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‘Dark Aemilia’ a treat for Shakespeare lovers

Sally O’Reilly’s wildly romantic novel Dark Aemilia is a pleasure for anyone who enjoys well-crafted historical fiction and a special treat for Shakespeare lovers. Drawing on the biography of a real-life woman proposed by some scholars as the model for the Dark Lady of the Bard’s sonnets, O’Reilly creates a fiery, proto-feminist heroine and entangles her in a star-crossed affair considerably more adult and complex than the teen romance enshrined in Romeo and Juliet.

The daughter of a court musician murdered under mysterious circumstances, Aemilia Bassano is left alone and unprotected at 16. Her formidable intelligence and erudition offer her no better options in Elizabethan England than becoming the mistress of the powerful Lord Hunsdon. He is a kind man who treats her well, but that does not quell her fury that women are “caged, and tethered, and made small” – as they are in the obnoxious new play she sees at Whitehall one spring evening in 1592.

The Taming of the Shrew is “a woman-hater’s boorish jape,” Aemilia tells its author. Naturally, Will Shakespeare can’t resist her, and she is disturbed to find herself by no means immune to the honeyed words of this attractive (and married) playwright. An exchange of sparring letters quickly leads to lovemaking, earthily described with blunt words the Elizabethans did not use in print to capture in modern language the feelings of urgent physical desire that seethe in Shakespeare’s sonnets. But it is an affair of the mind as well. Will relishes Aemilia’s wit and learning; he understands her discontent. “We are two of a kind,” he says. “Would I have written plays if I had known my station?”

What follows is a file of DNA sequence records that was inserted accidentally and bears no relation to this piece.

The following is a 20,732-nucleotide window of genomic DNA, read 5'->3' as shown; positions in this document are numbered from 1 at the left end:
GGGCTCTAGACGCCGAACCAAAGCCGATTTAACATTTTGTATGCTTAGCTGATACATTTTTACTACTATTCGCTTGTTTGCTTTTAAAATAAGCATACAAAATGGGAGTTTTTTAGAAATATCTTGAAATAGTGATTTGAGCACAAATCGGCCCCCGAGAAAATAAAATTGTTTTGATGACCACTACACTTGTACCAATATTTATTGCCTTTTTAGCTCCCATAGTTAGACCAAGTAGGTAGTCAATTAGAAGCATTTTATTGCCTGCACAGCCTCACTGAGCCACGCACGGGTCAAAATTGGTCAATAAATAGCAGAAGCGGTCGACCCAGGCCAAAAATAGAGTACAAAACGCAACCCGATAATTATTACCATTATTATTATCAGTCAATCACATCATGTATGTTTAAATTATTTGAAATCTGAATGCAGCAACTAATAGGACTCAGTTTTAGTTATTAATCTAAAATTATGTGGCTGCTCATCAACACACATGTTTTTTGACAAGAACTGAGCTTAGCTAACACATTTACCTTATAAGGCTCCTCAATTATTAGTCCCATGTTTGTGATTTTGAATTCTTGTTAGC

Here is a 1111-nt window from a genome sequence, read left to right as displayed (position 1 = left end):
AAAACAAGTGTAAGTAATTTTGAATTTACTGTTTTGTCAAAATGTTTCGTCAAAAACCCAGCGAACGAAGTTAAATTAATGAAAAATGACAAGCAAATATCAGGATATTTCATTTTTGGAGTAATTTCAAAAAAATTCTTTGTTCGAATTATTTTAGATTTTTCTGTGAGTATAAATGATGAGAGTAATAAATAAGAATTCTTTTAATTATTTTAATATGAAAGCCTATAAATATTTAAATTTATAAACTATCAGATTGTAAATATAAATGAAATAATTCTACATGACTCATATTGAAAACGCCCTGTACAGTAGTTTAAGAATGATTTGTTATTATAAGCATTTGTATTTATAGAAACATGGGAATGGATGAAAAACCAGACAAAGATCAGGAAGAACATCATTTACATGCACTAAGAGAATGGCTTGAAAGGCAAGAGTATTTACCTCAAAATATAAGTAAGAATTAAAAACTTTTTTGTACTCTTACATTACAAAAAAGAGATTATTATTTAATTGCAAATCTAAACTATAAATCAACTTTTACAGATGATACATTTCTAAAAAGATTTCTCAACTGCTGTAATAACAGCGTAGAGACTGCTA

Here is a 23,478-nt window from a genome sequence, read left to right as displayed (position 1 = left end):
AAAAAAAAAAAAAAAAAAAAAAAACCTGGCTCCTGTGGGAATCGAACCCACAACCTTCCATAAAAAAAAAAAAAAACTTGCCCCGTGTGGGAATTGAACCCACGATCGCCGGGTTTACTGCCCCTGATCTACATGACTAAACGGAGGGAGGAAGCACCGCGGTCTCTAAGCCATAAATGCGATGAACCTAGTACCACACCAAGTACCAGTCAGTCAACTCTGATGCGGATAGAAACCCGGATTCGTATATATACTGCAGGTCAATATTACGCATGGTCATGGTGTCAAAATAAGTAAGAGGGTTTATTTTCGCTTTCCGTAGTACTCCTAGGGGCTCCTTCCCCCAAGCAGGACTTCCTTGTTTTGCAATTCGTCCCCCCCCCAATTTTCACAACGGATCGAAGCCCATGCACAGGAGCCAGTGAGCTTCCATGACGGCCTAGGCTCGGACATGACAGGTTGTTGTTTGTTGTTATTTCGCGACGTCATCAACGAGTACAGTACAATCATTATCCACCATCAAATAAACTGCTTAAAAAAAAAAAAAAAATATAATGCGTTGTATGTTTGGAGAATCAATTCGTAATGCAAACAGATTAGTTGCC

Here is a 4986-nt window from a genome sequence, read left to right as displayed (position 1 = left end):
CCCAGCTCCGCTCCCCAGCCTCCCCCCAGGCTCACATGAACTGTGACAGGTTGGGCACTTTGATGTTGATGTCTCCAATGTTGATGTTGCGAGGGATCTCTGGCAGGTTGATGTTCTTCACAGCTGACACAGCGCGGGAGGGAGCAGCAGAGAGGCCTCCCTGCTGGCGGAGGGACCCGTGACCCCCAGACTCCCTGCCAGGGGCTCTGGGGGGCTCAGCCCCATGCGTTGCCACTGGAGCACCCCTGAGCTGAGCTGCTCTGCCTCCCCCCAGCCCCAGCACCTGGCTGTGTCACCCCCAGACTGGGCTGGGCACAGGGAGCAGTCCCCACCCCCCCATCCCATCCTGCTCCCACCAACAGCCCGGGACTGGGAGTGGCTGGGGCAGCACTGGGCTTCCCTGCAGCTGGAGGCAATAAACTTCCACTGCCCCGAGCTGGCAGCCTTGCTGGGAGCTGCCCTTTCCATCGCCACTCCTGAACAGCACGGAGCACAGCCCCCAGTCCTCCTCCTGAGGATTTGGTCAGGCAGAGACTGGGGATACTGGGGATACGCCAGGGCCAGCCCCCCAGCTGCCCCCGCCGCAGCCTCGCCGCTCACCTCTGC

Their summer’s rapture ends when Aemilia gets pregnant and Lord Hunsdon, who believes the baby is his, arranges a financial settlement and marriage to a complaisant courtier. “I’m not living with my child, as a poet’s whore, in some filthy ale-house,” she tells Will. The lovers separate angrily, but their paths will cross again in the new century, when a series of encounters reveals how much they still love each other, even though their proud natures foil each possibility for reconciliation that O’Reilly tantalizingly dangles.

In 1602, living in Smithfield with her cherished son Henry, Aemilia admits she has been unable to destroy the poems Will sent her, “full of bile and hatred for me and everything that we’d done.” This explanation for the sexual disgust expressed in the later sonnets is the first of several skillful fictional solutions O’Reilly offers for various enigmas of Shakespearean biography, including the notorious bequest to his wife of the “second-best bed.”

O’Reilly creates a particularly gripping speculation on the origins of Macbeth and the curse that many theater folk continue to believe attends its every performance. Confronted in Smithfield by three malevolent women claiming that her father left them an unpaid debt, Aemilia is sure that these witches intend to take her son’s soul. To fend them off, she summons a demon with a spell from a stolen book of necromancy. (O’Reilly vividly renders the Elizabethan world view that readily accepted the supernatural as part of everyday reality.) Appropriately, the creature who appears is Adam’s rebellious first wife in the Bible, whose fury at women’s subjugation matches Aemilia’s. In return for saving her son, Lilith commands Aemilia to write a play based on the hallucinations of savage female power she experiences under the demon’s sway.

Aemilia hopes The Tragedie of Ladie Macbeth will fulfill her long-held desire for public acknowledgment as a writer, but we know what will happen after she sends it to actor-manager Richard Burbage. Recast as The Tragedie of Macbeth — “The King’s story, rather than the Queen’s,” Aemilia fumes – Will’s plundering of her work is a smash. But it is also an insult that sends Aemilia searching for revenge.

Remorse eventually leads to the reunion that no popular novelist could deny her readers after creating such a believably passionate and enduring connection between Will and Aemilia. Their final moment of happiness gives Will the chance to confess: “Black-eyed Rosaline, clever Portia, the Egyptian Queen who drove poor Anthony to madness – all you! All you. Each one.” It’s unlikely that a single woman inspired Shakespeare’s gallery of protean female characters, but in O’Reilly’s able hands, it makes a wonderful premise for absorbing, satisfying fiction.

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